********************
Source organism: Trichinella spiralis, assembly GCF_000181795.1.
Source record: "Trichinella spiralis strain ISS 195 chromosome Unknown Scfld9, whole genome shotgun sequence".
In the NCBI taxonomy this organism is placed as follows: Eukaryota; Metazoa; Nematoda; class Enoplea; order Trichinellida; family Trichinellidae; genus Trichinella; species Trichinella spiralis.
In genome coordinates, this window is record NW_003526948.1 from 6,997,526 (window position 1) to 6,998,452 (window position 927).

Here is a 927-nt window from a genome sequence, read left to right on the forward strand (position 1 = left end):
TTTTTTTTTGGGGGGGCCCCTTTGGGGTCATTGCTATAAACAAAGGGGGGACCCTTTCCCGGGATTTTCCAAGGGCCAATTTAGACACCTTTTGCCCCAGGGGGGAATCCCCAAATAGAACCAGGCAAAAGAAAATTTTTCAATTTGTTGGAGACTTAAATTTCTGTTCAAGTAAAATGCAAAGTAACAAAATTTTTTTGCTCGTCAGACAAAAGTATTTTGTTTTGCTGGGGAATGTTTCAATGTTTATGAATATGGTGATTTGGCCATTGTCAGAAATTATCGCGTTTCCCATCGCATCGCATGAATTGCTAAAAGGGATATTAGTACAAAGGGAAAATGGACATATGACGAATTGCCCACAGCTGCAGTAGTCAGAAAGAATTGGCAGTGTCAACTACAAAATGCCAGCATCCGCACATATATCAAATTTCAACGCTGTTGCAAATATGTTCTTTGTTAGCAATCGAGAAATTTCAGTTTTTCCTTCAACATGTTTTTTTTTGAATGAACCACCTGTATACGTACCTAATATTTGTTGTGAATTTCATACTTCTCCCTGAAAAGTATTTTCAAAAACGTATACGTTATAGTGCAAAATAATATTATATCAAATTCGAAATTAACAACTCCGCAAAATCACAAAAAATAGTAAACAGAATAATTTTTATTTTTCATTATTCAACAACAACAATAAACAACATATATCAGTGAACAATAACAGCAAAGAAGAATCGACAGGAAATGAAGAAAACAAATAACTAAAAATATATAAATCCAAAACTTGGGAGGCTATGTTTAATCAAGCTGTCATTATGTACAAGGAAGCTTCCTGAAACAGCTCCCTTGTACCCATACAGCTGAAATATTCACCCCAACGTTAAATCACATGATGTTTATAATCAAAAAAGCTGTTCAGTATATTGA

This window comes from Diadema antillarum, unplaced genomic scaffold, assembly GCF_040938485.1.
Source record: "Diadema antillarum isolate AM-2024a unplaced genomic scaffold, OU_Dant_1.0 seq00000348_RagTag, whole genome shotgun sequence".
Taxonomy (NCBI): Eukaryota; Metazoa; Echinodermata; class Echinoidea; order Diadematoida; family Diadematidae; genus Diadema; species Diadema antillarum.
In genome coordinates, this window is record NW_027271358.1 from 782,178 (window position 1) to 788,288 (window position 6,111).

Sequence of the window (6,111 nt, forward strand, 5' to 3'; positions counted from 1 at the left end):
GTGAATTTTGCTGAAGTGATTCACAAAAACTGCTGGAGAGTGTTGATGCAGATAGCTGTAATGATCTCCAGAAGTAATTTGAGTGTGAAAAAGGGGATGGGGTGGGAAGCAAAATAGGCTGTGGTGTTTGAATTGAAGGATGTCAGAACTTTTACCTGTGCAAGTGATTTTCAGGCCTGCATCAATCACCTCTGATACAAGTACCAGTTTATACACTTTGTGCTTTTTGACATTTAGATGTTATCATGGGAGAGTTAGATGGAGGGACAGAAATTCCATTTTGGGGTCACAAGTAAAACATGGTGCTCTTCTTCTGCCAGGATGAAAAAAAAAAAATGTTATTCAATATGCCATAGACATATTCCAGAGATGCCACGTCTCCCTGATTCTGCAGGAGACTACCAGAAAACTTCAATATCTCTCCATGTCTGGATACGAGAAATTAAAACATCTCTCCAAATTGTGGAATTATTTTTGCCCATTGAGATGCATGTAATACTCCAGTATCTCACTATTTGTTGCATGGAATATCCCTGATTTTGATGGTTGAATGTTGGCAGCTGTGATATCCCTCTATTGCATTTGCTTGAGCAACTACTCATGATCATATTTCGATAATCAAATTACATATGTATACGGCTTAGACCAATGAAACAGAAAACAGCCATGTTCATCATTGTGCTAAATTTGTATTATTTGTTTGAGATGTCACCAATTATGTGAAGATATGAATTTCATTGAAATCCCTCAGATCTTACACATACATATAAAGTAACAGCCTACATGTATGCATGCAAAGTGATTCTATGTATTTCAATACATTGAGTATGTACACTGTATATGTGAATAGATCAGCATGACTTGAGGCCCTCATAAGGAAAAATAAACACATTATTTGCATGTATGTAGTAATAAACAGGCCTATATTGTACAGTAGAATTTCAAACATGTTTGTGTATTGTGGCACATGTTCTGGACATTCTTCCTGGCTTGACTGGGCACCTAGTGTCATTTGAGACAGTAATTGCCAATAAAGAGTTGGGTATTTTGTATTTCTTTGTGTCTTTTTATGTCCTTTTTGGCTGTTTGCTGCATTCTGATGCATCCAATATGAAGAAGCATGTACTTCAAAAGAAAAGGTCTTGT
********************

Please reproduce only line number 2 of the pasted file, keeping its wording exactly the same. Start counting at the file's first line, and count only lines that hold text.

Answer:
Source record: "Trichinella spiralis strain ISS 195 chromosome Unknown Scfld9, whole genome shotgun sequence".